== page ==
If you ignore that inconvenient truth, then I'd vote that your traditional money-grubbing dragon, having slept so long on a huge pile of precious metals located in an undersea cave with surface access (iodine can be derived naturally from brine), spews silver iodide.

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  • $\begingroup$ This doesn't count as a frame challenge. You're saying that no substance would work, which is a fairly direct answer to the question (but also wrong - if no chemical works, you could always resort to something crazier like nanobots). $\endgroup$ – Brilliand May 15 at 21:50
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    $\begingroup$ @Brilliand, Only the OP could approve "something crazier" like nanobots. Stack Exchange doesn't permit questions that allow for any old answer. Within the context the OP provided, I consider this the best answer, and it's a frame challenge because without some form of magic (fantasy or Clarkean), dragons can't make it rain. $\endgroup$ – JBH May 16 at 0:21
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Pollens

Some time ago, someone told me that Sugarcane farms cause rain, I am not sure if it is just some kind of belief or an actual fact. But if we assume that sugarcane generates some kind of pollens (again, not sure if they actually do) that when comes in contact with clouds may cause cloud seeding and hence causes rain.

You can use something like this. Lets say that your Dragons like to spend a lot of their play time in grasslands that cause a lot of pollen to get stuck into their body scales and a lot more to go inside their respiratory system (also assume that it doesn't cause the dragons to sneeze a lot, like the way it does to me) and when these dragons go high up to the cloud altitude the pollens comes out and acts as cloud seed.

You can also add a twist to it, by assuming that these pollens have some kind of bacteria that flourishes inside of your dragon's respiratory system and produces some micro mucus particles that also adds up to the required quantity of cloud seeding.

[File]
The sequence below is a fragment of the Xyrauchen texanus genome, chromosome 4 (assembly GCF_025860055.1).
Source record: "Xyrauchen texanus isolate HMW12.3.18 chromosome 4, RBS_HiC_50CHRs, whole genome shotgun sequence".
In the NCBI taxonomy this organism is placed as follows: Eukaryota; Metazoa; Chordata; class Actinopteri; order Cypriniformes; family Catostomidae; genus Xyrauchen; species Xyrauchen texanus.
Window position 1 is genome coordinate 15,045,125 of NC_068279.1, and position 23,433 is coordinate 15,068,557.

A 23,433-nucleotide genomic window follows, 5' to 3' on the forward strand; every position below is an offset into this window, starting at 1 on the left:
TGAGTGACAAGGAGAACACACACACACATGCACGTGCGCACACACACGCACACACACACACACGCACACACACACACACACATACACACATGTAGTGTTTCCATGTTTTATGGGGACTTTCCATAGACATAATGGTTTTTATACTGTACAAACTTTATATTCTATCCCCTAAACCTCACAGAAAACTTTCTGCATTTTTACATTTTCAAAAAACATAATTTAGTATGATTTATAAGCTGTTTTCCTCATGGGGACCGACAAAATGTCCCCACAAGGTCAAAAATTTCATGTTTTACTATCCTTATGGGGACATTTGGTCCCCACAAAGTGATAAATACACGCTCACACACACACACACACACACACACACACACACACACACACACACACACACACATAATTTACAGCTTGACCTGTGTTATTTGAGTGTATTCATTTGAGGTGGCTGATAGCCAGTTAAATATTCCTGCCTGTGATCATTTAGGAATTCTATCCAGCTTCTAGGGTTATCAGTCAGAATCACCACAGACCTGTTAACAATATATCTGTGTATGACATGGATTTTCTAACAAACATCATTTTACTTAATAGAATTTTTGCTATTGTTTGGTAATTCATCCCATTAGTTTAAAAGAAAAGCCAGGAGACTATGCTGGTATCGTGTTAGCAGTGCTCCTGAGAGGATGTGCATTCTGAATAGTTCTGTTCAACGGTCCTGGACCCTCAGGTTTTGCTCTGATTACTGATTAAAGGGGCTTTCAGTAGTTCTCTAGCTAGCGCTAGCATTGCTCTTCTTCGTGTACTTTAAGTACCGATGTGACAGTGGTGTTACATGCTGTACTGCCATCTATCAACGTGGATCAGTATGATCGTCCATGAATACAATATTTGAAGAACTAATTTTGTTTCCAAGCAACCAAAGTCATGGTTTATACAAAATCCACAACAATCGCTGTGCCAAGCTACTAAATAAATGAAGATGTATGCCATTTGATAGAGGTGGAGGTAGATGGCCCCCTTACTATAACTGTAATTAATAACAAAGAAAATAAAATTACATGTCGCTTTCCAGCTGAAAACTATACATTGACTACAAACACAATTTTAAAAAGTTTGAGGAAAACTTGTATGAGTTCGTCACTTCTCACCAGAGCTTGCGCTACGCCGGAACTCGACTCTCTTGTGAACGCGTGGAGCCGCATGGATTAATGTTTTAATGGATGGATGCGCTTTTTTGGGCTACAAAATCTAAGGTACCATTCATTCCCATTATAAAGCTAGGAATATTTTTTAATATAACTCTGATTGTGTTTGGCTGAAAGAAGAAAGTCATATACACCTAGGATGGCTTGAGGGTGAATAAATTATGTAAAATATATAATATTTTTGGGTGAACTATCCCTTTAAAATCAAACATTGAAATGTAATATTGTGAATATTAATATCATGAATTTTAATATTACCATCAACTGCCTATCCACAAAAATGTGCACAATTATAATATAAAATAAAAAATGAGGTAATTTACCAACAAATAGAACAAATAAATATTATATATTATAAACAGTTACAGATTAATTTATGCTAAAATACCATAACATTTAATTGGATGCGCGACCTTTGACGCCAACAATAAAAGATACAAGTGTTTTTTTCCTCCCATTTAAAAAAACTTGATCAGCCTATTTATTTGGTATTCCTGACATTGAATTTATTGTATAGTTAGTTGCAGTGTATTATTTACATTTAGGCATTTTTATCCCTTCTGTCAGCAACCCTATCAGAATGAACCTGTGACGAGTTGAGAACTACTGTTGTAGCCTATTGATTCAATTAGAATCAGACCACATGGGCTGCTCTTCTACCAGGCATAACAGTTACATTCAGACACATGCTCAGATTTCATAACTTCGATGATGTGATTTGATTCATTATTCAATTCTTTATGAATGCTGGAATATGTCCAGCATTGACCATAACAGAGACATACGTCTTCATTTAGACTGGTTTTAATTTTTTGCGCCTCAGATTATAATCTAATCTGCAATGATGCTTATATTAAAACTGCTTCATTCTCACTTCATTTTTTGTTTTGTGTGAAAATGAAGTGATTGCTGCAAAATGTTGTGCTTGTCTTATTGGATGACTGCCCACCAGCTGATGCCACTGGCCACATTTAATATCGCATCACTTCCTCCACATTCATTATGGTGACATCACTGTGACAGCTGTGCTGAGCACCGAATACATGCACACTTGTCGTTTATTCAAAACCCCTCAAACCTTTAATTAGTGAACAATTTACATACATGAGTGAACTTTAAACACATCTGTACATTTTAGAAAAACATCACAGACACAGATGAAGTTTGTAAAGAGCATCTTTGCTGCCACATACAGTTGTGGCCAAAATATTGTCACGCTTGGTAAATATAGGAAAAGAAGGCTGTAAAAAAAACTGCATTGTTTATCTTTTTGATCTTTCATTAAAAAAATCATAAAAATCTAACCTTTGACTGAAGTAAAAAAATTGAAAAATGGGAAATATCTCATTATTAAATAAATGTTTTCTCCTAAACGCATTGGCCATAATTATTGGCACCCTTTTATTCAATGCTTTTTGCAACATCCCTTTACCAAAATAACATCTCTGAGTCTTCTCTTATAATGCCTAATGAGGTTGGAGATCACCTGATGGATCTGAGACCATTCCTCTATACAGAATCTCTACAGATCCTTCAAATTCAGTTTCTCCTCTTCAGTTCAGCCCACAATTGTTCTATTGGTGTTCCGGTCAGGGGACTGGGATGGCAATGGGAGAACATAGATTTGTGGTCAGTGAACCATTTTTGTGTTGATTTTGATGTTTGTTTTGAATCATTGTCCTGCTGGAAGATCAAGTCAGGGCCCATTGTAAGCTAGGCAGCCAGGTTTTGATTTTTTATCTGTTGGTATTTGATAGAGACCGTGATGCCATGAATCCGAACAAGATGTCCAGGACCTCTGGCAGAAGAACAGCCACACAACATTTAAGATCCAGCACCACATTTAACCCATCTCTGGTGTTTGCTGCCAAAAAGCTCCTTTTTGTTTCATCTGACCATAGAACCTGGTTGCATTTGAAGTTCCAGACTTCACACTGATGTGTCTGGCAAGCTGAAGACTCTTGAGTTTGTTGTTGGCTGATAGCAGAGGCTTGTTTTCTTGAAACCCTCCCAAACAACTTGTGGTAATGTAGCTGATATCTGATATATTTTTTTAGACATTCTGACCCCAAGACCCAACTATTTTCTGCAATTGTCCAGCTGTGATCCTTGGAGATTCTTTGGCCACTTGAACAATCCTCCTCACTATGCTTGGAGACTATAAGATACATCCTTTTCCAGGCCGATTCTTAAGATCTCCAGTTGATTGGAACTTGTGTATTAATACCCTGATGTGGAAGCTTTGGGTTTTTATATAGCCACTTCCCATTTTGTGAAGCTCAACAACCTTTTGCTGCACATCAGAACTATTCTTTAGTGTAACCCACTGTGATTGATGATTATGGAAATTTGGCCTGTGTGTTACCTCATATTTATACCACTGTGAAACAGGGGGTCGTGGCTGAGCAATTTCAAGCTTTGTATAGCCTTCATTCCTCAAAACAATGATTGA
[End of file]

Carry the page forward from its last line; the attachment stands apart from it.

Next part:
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    $\begingroup$ ooooh I like the idea of dragons have a niche in the environment like spreading pollen (since I was going for a hint of realism) $\endgroup$ – Celestial Dragon Emperor May 15 at 11:46
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Dragons are reversed heat engines, similar to refrigerators and air conditioners: they breate out hot air to cool down their bodies. This causes moisture in the air to condense around them and fall down in the form of rain and snow.

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  • $\begingroup$ Welcome to Worldbuilding.SE! We're glad you could join us! When you have a moment, please click here to learn more about our culture and take our tour. This is a clever idea! The water is condensing on the dragon and dripping off it's body. Cheers! $\endgroup$ – JBH May 15 at 16:18
  • $\begingroup$ I like this idea, I imagine that a powerful dragon has quite the heat build up. Hence, steam and tons of humidity. $\endgroup$ – nostalgk May 15 at 18:24
  • $\begingroup$ This works really well because I wanted my dragons to have a kinda symbiotic relationship with the dwarves. Dwarves make intricate and fancy jewelry for dragons and dragons heat the blast furnaces the Dwarves need to smelt mithril/adamantium equivalent. $\endgroup$ – Celestial Dragon Emperor May 15 at 18:49